Does your software look like it belongs in the 90s? If it does, you’re not alone. Sure, maybe it still works. It's technically powerful. And there are loyal customers. But for years the design has been driven by developers and it shows.
This happens a lot in the health industry. Why? Because health is complex. Software companies are working with limited resources, changing regulations, and a customer base that is highly resistant to change. This means that health software evolves sporadically over the course of many years. One feature after another is added to an already cluttered interface, and all of a sudden your once clean product looks like a mess.
So what? Does the user experience really matter?
While you might get away with it for a while, sticking with an old-fashioned interface can have serious long-term consequences:
Declining growth - It might not be easy for established customers to move to another product, particularly when it’s holding years of medical data, but it will almost certainly be easy for new customers to choose a modern experience over an outdated system. Over time, the competition who invest in their user experience will begin to erode your market share.
Increased development costs - Trying to do anything new or respond to a market change within an old code base and outdated interface will always take longer and cost more. And too often this technical knowledge sits with a few long-term staff members, which creates a huge problem if they move on.
Difficultly attracting talent - The fight to attract talented designers and developers in Australia is only going to intensify. Health has the advantage of offering people a more meaningful pursuit over many industries. But companies need to offer talented people an environment that feels innovative and modern. Nothing will turn a potential employee off more than a legacy product without an inspiring roadmap.
It’s not really a question of whether you should redesign, but when.
So when that time does come, how should you approach it? Bite the bullet and do a full redesign, hoping customers will embrace the new experience? Or incrementally redesign the existing software, piece by piece? Maybe you should design a cloud-based version alongside the existing software and gradually move customers over? Or create a mobile version first and then eventually extend this design to a desktop version?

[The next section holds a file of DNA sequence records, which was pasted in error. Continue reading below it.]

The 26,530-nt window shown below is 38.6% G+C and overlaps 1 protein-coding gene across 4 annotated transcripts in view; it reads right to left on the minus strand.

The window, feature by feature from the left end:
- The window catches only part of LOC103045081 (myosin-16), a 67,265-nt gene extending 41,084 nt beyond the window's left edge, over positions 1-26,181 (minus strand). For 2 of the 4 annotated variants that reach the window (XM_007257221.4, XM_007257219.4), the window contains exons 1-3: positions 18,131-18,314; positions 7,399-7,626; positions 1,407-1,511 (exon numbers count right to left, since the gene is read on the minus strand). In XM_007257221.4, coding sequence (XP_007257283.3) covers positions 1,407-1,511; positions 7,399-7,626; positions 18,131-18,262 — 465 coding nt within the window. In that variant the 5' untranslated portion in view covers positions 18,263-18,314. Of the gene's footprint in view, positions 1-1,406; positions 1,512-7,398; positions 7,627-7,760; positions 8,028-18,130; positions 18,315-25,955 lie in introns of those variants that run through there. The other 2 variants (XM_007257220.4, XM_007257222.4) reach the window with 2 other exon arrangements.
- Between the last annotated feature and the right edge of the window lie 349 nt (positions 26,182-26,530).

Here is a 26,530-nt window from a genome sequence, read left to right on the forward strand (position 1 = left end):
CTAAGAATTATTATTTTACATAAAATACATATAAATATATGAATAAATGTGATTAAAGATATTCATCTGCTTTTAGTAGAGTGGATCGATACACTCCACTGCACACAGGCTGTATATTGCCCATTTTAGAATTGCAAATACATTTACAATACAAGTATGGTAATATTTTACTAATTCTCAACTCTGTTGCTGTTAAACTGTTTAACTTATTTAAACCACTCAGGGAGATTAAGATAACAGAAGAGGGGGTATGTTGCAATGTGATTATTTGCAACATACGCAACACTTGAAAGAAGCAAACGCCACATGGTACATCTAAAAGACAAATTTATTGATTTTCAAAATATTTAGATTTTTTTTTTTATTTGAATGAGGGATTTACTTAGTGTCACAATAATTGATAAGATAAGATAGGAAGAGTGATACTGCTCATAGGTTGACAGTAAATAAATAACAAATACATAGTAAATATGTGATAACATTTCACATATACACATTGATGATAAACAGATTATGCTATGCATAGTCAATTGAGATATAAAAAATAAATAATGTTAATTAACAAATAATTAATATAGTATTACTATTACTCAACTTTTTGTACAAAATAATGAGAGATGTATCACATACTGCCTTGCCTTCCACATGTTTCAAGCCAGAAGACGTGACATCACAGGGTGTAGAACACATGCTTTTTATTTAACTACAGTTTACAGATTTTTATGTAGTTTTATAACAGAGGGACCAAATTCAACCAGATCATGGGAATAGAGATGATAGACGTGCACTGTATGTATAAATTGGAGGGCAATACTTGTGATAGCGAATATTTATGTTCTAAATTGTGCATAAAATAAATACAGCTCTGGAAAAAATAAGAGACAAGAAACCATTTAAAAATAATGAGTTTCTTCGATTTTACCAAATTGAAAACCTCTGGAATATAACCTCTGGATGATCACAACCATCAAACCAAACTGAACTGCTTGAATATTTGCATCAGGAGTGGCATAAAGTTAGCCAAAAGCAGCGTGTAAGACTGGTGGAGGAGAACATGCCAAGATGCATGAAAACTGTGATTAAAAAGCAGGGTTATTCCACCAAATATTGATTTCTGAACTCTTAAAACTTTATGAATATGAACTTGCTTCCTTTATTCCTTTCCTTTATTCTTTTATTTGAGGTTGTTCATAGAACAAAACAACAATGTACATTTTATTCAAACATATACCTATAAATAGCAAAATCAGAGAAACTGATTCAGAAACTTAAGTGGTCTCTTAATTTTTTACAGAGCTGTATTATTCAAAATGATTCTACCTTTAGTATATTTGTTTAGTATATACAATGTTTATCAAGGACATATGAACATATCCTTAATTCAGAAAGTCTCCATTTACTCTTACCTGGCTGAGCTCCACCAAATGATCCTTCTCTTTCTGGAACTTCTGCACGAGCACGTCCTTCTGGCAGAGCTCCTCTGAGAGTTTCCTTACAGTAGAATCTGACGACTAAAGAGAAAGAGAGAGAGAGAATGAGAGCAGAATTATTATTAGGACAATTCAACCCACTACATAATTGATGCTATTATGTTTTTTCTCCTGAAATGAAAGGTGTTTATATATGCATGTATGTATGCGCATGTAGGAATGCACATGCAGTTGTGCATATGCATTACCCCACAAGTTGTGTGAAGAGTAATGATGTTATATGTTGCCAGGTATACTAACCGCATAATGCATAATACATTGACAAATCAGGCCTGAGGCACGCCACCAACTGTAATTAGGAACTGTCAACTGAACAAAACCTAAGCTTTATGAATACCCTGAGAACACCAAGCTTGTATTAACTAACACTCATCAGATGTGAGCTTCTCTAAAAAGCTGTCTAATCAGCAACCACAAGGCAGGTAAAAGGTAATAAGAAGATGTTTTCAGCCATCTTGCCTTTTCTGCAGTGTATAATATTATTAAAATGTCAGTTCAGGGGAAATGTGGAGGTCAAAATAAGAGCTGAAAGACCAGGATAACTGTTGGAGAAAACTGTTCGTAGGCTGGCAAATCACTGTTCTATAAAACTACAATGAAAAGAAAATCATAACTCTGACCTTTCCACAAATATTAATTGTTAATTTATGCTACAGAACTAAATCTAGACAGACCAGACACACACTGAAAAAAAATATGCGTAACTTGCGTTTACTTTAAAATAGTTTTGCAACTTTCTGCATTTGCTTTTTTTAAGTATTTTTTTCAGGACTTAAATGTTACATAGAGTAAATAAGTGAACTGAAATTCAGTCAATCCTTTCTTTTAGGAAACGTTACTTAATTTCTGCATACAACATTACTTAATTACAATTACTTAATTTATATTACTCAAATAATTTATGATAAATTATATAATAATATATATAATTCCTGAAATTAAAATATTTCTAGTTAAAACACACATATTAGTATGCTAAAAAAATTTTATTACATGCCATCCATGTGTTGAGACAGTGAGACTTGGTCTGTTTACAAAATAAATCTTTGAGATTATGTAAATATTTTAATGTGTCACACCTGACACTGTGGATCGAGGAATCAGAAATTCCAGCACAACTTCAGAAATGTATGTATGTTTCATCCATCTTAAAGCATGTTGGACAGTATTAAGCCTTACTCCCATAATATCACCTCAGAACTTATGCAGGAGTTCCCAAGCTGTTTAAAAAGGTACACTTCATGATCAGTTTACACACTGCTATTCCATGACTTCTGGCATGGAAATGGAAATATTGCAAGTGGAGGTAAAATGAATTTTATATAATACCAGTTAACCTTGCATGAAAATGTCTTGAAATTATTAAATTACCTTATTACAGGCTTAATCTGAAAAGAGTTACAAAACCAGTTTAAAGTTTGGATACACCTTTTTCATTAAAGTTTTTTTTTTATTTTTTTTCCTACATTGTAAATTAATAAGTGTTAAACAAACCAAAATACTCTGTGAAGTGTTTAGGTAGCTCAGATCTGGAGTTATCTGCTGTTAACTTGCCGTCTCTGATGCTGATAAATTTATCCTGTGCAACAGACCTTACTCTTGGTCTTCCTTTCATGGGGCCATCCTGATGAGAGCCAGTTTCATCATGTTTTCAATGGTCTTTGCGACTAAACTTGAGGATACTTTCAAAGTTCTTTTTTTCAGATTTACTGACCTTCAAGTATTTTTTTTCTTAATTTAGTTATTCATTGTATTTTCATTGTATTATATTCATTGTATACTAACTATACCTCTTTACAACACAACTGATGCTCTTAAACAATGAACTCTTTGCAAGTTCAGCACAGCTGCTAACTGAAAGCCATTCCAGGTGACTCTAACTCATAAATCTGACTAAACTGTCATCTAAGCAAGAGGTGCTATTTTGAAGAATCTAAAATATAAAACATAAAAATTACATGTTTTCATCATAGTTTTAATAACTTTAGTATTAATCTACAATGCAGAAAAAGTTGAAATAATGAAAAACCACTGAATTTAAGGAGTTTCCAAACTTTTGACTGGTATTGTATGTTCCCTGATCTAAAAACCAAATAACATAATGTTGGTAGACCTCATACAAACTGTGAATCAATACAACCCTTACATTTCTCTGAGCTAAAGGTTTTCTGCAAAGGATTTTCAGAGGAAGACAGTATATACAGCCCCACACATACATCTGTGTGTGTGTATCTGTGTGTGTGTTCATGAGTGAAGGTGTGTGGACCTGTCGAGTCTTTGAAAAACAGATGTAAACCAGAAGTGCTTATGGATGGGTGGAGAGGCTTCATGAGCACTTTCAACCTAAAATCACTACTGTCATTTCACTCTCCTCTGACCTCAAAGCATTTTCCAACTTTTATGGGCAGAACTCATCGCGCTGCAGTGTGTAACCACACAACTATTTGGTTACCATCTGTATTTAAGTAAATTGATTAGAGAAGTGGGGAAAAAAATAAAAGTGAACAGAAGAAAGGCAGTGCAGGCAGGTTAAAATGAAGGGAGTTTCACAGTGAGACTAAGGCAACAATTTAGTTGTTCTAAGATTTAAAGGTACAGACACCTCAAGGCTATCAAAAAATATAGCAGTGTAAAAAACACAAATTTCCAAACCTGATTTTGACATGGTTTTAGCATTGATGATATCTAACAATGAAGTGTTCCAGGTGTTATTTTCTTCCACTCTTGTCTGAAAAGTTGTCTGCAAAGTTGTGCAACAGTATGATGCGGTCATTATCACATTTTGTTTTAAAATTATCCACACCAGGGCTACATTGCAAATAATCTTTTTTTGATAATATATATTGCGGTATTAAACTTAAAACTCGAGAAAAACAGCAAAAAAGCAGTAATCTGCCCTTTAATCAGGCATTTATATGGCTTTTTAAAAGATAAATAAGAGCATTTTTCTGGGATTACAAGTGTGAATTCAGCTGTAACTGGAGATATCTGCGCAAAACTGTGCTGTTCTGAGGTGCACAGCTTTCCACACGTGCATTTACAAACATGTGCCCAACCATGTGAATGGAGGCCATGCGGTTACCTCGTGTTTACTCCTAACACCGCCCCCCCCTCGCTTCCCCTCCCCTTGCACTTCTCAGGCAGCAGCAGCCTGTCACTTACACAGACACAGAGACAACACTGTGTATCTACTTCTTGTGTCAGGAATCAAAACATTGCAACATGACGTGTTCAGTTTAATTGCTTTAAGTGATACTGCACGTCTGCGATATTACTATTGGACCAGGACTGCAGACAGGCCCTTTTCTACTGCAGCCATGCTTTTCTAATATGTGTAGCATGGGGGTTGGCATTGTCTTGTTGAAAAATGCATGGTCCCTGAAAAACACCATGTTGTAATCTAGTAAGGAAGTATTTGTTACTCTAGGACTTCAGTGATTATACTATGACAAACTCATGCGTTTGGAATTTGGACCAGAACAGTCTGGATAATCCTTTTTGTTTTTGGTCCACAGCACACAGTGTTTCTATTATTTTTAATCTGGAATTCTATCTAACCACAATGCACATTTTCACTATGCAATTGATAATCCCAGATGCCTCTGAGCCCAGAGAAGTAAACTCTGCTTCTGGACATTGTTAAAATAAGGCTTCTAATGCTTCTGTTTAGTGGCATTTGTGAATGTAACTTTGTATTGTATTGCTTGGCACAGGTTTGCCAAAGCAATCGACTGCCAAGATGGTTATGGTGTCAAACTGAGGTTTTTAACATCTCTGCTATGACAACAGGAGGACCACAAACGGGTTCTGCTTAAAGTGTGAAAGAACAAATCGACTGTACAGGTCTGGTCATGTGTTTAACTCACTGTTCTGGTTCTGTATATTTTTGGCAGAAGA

Where should you start?
The answer is none of these places. The starting point shouldn’t be a new design solution, it should be a definition of the problem you’re trying to solve.
After a decision to redesign is made, people are quick to jump into solution mode. Why? Because people assume they know what needs to be changed. They’ve been hearing customers give them feedback for years. They’ve formed their own opinions. But decision-making that’s based predominately on anecdotal evidence and personal opinions is never a good place to start.
Here’s a framework we use that leads to much deeper understanding of how your customers are using your software – their understanding, their motives, their pains and their gains and most importantly, their perspective. The framework has three main parts:
Dissect - The purpose of this stage is to step back and take a holistic view of your software. The way to do this is to break apart each key component of workflow onto a card, then give this card a name based on its broad role (e.g. data entry) and a description (e.g. adding a new patient). Once you’ve done this for every aspect of your software, you’re ready to organise the cards into common themes and make connections between them. This exercise gives you a 10,000ft view of your software, and you’re now ready to create a plan to evaluate the whole experience.
Collect - The next stage involves gathering data from a broad set of sources. Generally, this data will come from two main areas. Firstly, you want qualitative data from observing people using your software, sometimes called user testing. This is all about acquiring deep insight from a small sample of users. You then combine this with a layer of quantitative data to see the larger scale usage patterns behind the behaviour you observed. When planning this stage, revisit your 10,000ft view to consider how you will gather data and evaluate each key area.
Analyse - After you’ve collected sufficient data it’s time to figure out what it all means. This analysis will usually be refined to a hierarchical set of information. At the top of the hierarchy will be some sort of phrase to describe the desired software experience (e.g. “our software is all about speed and accuracy”). You may also have a set of design principles that underpin this statement. Lower down in the hierarchy you’ll describe how the current experience is performing against these principles, and where changes need to be made – most likely at the component level you defined earlier.
The outcome of all this is the right design brief. A brief for how you want your users to experience your software, and a concrete plan of what needs to change to reach this state. And this will give your team the confidence and direction it needs to escape the 90s and transition your software into a modern user experience.
This article was originally published on PulseIT
Written by Michael Trounce
General Manager at Navy Design